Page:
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The Pyramids of Giza and Archimedes’ Palimpsest: What Would Indiana Jones Think of Modern Approaches to Archaeology?

1811-5209/16/0012-$0.00 DOI: 10.2113/gselements.12.1.3

My first exposure to cultural heritage occurred in 1974 when I was asked by a group of physicists from the Stanford Research Institute (now SRI International based in California, USA) to serve as a mineralogical consultant for their project on the pyramids of Giza (Egypt). Their objective was to perform radio frequency (rf) sounder experiments in search of archaeologically significant hidden chambers. I carried out powder X-ray diffraction and optical emission spectrographic analyses of limestone chips from the Giza pyramids. The high water content of the analyzed limestones, the high relative humidity (80%) inside the pyramids, and the hydrous clay minerals found in the limestone helped explain the high attenuation of the rf signal, which prevented any new chambers from being located (Dolphin et al. 1975). About 10 years later a major controversy erupted when Frenchman Joseph Davidovits suggested that the blocks comprising the Giza pyramids were cast in place using limestone aggregate and a wet alkali aluminosilicate binder (i.e. geopolymeric limestone concrete blocks) rather than having been quarried (Davidovits 1987; Davidovits and Morris 1988). This opinion was challenged a few years later by Robert Folk, the well-known sedimentary petrologist at the University of Texas Austin (USA), who conducted field and laboratory studies of the Giza pyramids and of the limestone from the local Tura quarries, which are thought to be the source of the limestone blocks for the Khufu pyramid (the Great Pyramid) at Giza (Campbell and Folk 1991). More recently, material scientists from Drexel University (Philadelphia, USA) carried out microstructural analyses of nine samples of the stones comprising the Giza pyramids using scanning and transmission electron microscopies (SEM and TEM), coupled with energy dispersive X-ray analyses (EDXA) (Barsoum et al. 2006). Barsoum and colleagues concluded that while most of the blocks, especially those in the core, were indeed quarried and carved, some blocks at or near the surface (casing stones) appear to have been cast in place using a primitive limestone-based cement. However, in reviewing this more recent study, I am not convinced that the mineralogical work is definitive, due to the authors’ reliance on SEM–EDXA for identifying phases and their lack of any X-ray or electron diffraction data on the samples, which would have provided more definitive results on the identity of the crystalline phases. This ongoing controversy about how the pyramids of Giza were built illustrates the important role of modern analytical methods in cultural heritage, which is the subject of this special issue of Elements.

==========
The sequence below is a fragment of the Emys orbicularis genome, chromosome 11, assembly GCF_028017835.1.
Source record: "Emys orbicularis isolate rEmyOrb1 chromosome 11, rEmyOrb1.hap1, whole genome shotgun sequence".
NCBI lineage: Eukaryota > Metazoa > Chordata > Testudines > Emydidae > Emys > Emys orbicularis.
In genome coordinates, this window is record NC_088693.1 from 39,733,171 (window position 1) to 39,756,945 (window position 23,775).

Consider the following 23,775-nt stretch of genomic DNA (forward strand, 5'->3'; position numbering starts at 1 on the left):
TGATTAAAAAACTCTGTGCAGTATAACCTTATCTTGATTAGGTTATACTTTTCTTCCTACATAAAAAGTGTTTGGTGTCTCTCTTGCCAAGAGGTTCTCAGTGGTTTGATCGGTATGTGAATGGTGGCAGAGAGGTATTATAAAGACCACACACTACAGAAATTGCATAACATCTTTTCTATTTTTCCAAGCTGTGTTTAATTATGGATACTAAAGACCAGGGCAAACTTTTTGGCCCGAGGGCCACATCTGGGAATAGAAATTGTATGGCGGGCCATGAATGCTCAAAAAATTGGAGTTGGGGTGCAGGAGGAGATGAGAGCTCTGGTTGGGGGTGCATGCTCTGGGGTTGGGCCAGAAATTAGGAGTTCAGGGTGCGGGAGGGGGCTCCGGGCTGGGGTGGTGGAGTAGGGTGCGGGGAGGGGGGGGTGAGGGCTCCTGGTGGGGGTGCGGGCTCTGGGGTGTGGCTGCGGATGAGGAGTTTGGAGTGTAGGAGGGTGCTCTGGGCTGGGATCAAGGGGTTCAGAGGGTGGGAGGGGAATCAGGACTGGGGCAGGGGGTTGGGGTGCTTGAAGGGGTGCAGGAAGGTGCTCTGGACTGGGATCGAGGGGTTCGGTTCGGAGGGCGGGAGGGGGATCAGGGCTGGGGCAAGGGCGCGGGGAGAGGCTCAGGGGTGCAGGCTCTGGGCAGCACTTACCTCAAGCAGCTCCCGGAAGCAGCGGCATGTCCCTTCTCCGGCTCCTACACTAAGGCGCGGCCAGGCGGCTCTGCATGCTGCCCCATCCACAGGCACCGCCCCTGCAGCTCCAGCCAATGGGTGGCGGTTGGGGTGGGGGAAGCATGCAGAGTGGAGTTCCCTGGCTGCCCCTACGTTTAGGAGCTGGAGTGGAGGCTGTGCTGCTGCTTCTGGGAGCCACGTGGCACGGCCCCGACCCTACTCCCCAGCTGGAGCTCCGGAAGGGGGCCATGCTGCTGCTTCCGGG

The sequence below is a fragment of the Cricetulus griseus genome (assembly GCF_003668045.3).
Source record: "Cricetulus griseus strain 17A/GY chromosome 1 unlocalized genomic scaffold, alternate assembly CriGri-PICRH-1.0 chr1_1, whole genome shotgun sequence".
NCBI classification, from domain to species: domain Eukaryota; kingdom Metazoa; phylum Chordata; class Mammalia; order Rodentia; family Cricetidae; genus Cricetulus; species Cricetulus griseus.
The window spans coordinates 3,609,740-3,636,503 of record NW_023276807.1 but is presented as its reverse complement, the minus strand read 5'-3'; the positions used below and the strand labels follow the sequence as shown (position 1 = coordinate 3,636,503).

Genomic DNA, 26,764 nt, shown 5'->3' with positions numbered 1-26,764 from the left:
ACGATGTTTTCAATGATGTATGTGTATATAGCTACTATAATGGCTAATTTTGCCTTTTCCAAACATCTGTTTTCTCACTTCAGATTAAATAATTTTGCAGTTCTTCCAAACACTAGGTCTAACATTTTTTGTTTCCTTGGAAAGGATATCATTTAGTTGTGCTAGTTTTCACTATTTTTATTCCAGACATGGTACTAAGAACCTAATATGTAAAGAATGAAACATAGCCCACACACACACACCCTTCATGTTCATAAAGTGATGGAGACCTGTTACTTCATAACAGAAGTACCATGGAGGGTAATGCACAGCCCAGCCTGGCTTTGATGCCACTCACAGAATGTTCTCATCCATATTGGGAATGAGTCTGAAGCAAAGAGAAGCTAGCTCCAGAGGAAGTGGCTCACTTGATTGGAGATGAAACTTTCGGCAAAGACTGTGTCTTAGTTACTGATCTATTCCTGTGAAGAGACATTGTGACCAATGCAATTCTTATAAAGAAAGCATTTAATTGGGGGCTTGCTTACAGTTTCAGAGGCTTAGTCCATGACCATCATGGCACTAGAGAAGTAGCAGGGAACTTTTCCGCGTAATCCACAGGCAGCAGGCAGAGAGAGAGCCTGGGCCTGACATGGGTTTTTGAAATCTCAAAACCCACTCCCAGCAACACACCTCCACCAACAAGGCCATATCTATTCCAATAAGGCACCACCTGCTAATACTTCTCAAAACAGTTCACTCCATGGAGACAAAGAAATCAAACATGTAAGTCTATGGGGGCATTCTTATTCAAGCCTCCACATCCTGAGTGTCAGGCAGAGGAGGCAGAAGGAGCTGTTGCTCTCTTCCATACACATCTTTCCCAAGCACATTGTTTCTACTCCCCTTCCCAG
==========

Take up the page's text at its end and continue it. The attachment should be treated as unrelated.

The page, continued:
Figure 1. (Left) A leaf from the Archimedes Palimpset covered by a forged painting from the twentieth century as veiwed in normal lift. (Right) Image of the same page (reversed) and illuminated using synchrotron X-rays to stimulate X-ray fluorescence from the iron in the ink, which now shows the vertical Greek text written by the monk Myronas in 1229. Photo credit: Uwe Bergmann
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Figure 1. (Left) A leaf from the Archimedes Palimpset covered by a forged painting from the twentieth century as veiwed in normal lift. (Right) Image of the same page (reversed) and illuminated using synchrotron X-rays to stimulate X-ray fluorescence from the iron in the ink, which now shows the vertical Greek text written by the monk Myronas in 1229. Photo credit: Uwe Bergmann